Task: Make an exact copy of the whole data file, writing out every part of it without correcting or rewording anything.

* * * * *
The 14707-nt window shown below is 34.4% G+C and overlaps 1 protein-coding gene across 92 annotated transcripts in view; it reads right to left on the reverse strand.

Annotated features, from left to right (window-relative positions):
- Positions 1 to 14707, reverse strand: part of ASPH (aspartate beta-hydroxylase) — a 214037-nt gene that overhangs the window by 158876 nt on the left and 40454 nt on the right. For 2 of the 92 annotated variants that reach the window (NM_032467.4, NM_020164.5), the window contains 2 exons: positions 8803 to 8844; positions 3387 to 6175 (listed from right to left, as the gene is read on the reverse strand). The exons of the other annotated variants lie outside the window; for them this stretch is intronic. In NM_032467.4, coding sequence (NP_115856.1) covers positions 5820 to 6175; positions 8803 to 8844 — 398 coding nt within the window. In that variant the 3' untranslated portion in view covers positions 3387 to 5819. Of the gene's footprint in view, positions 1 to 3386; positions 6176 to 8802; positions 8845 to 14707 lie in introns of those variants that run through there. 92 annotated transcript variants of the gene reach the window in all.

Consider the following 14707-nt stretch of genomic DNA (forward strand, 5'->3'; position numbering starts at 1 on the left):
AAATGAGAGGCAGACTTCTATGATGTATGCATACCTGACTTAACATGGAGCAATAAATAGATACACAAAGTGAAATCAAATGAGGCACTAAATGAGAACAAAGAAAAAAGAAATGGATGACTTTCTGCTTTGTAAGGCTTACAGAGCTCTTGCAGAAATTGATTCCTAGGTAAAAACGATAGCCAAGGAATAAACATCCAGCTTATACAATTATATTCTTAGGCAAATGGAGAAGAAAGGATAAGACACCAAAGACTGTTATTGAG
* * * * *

The 14707-nt window shown below is 34.4% G+C and overlaps 1 protein-coding gene across 92 annotated transcripts in view; it reads right to left on the reverse strand.

Annotated features, from left to right (window-relative positions):
- Positions 1 to 14707, reverse strand: part of ASPH (aspartate beta-hydroxylase) — a 214037-nt gene that overhangs the window by 158876 nt on the left and 40454 nt on the right. For 2 of the 92 annotated variants that reach the window (NM_032467.4, NM_020164.5), the window contains 2 exons: positions 8803 to 8844; positions 3387 to 6175 (listed from right to left, as the gene is read on the reverse strand). The exons of the other annotated variants lie outside the window; for them this stretch is intronic. In NM_032467.4, coding sequence (NP_115856.1) covers positions 5820 to 6175; positions 8803 to 8844 — 398 coding nt within the window. In that variant the 3' untranslated portion in view covers positions 3387 to 5819. Of the gene's footprint in view, positions 1 to 3386; positions 6176 to 8802; positions 8845 to 14707 lie in introns of those variants that run through there. 92 annotated transcript variants of the gene reach the window in all.

Consider the following 14707-nt stretch of genomic DNA (forward strand, 5'->3'; position numbering starts at 1 on the left):
AAATGAGAGGCAGACTTCTATGATGTATGCATACCTGACTTAACATGGAGCAATAAATAGATACACAAAGTGAAATCAAATGAGGCACTAAATGAGAACAAAGAAAAAAGAAATGGATGACTTTCTGCTTTGTAAGGCTTACAGAGCTCTTGCAGAAATTGATTCCTAGGTAAAAACGATAGCCAAGGAATAAACATCCAGCTTATACAATTATATTCTTAGGCAAATGGAGAAGAAAGGATAAGACACCAAAGACTGTTATTGAG